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Tamerin, J.S. Neumann, C.P. (1974). The Alcoholic Stereotype: Clinical Reappraisal and Implications for Treatment. Am. J. Psychoanal., 34(4):315-323.

(1974). American Journal of Psychoanalysis, 34(4):315-323

The Alcoholic Stereotype: Clinical Reappraisal and Implications for Treatment

John S. Tamerin, M.D. and Charles P. Neumann, M.D.


Psychiatrists know that alcoholics are difficult patients to treat.1, 2 Many of them would, in truth, rather not treat an alcoholic at all.3, 4 Despite an initial interest in formulating the psychodynamics of alcoholism and addiction, psychiatrists have found that hypothesizing about unconscious conflict and providing a successful treatment for the alcoholic are quiet different procedures.5 Furthermore, psychiatrists continue to be frustrated by the alcoholic, who ideally should relinquish the symptoms of the disease before treatment begins, yet who rather perversely persists in periodic or often continued drinking, particularly at those times when treatment demands behavioral restraint to facilitate affective awareness.

As a result of this type of experience, many psychiatrists have lost interest in treating alcoholics and have turned their backs on the problem. A survey of psychiatrists in private practice in Massachusetts revealed that 23 percent of the respondents would not accept an alcoholic for treatment.6 In another survey of forty-six psychiatrists and thirty-five psychiatric residents, all but one acknowledged negative feelings about working with alcoholics.7 Such therapeutic disenchantment with these patients has undoubtedly resulted in psychiatric residency programs that include limited and often minimal exposure to alcoholics.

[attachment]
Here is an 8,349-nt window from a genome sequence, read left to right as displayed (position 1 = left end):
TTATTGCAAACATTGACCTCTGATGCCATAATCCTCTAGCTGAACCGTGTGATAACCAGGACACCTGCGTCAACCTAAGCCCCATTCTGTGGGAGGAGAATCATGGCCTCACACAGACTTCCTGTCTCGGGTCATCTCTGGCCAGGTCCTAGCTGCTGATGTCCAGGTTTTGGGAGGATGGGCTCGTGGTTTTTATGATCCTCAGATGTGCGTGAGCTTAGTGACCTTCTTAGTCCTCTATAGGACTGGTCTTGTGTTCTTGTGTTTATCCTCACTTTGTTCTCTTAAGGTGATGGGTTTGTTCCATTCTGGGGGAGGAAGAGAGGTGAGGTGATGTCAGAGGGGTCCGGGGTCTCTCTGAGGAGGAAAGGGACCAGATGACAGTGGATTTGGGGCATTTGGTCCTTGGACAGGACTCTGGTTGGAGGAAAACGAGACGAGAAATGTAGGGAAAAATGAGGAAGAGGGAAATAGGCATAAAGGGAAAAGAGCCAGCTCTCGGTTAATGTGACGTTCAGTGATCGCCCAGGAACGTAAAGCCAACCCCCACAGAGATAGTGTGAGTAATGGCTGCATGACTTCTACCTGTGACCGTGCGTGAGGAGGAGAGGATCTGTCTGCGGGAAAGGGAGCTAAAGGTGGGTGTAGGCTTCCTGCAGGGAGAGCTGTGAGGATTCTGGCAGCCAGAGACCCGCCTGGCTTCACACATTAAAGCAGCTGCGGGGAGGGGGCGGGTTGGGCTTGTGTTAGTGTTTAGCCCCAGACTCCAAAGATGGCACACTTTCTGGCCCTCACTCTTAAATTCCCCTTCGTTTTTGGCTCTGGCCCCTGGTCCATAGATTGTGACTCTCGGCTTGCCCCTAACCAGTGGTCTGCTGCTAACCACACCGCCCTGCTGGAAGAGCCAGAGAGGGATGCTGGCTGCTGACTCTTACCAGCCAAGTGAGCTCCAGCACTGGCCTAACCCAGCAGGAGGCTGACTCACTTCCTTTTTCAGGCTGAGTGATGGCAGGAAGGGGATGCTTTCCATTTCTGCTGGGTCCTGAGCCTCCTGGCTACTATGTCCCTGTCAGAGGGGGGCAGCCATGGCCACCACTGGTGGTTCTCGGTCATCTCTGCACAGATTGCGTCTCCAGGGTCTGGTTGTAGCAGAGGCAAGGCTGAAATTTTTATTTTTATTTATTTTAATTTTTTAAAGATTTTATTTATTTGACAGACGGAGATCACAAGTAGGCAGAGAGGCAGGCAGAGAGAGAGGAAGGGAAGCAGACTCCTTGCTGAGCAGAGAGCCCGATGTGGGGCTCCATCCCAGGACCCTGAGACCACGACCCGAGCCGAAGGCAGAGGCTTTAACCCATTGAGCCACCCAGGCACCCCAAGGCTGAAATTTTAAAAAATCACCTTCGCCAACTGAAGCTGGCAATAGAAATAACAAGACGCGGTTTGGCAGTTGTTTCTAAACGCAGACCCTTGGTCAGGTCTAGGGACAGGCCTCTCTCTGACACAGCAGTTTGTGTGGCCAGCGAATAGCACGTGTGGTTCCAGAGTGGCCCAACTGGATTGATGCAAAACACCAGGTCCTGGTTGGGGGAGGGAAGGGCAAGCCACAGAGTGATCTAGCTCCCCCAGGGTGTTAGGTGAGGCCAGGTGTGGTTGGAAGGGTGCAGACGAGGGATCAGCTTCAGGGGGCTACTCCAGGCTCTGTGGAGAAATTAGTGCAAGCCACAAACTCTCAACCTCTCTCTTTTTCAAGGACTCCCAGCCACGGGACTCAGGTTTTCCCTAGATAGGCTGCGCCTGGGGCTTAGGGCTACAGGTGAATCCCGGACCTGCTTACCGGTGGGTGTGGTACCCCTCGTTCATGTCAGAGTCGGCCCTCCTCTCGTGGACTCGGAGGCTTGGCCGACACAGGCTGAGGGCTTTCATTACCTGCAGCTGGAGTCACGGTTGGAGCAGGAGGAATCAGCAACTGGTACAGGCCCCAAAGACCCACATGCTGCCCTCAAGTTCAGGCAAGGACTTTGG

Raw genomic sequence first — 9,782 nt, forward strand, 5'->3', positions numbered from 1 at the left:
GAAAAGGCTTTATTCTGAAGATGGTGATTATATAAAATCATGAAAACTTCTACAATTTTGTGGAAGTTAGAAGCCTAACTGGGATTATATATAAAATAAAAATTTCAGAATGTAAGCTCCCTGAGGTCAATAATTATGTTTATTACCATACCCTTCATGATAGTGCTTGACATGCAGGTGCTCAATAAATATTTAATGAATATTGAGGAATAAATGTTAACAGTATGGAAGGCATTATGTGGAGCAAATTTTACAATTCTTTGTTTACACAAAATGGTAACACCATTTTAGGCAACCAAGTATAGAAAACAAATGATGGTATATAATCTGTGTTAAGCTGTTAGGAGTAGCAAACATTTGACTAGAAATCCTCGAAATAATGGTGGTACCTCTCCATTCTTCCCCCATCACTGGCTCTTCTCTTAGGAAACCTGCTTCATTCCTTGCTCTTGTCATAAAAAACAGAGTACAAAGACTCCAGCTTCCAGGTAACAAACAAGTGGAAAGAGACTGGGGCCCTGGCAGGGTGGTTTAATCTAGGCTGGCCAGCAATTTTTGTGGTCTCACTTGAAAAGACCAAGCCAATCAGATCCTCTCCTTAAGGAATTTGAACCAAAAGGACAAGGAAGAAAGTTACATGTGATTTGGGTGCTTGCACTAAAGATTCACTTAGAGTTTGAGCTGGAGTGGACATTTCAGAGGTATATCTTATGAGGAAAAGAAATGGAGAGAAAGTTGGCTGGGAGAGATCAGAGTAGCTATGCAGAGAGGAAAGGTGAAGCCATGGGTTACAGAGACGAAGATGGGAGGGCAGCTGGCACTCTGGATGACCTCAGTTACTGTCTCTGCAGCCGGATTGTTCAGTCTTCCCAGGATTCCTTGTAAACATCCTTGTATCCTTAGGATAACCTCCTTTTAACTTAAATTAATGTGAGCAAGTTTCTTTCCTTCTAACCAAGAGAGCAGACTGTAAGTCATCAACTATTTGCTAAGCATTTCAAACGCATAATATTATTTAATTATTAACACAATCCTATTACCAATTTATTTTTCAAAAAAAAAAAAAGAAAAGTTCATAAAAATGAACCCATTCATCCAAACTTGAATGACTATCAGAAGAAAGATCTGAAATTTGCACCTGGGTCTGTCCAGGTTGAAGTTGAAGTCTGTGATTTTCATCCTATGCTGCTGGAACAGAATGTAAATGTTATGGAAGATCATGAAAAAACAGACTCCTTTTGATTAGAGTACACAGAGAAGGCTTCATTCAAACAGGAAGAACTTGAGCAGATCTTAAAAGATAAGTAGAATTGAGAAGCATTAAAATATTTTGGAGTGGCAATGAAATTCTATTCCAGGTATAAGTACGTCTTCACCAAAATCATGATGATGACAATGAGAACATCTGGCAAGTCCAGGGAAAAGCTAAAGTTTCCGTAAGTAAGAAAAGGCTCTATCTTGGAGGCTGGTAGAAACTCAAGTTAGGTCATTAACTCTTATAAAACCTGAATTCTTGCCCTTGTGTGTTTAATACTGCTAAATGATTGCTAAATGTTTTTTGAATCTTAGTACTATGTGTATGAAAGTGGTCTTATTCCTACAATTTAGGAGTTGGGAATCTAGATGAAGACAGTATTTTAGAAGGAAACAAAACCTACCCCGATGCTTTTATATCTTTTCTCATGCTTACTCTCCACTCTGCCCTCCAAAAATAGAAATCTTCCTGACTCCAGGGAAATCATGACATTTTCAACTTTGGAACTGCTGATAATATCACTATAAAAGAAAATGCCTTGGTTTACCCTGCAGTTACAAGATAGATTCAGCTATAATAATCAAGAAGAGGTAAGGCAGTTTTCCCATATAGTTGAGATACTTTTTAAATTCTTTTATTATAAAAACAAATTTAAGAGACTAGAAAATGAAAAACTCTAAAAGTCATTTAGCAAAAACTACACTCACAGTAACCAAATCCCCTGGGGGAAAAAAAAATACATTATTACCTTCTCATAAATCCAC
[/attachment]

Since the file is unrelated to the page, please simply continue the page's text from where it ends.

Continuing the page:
Many doctors have excused themselves politely and turned the problem back to the patients who, in desperation, long ago developed their own organization, Alcoholics Anonymous.8 The emergence and success of AA now provides a particularly convenient and even gracious rationalization for these psychiatrists. This is often expressed as some variation on the theme of “AA does a better job with alcoholics than I do. I refer all alcoholics to AA.” Such glib endorsement clouds the doctor's underlying rejection of the alcoholic patient.

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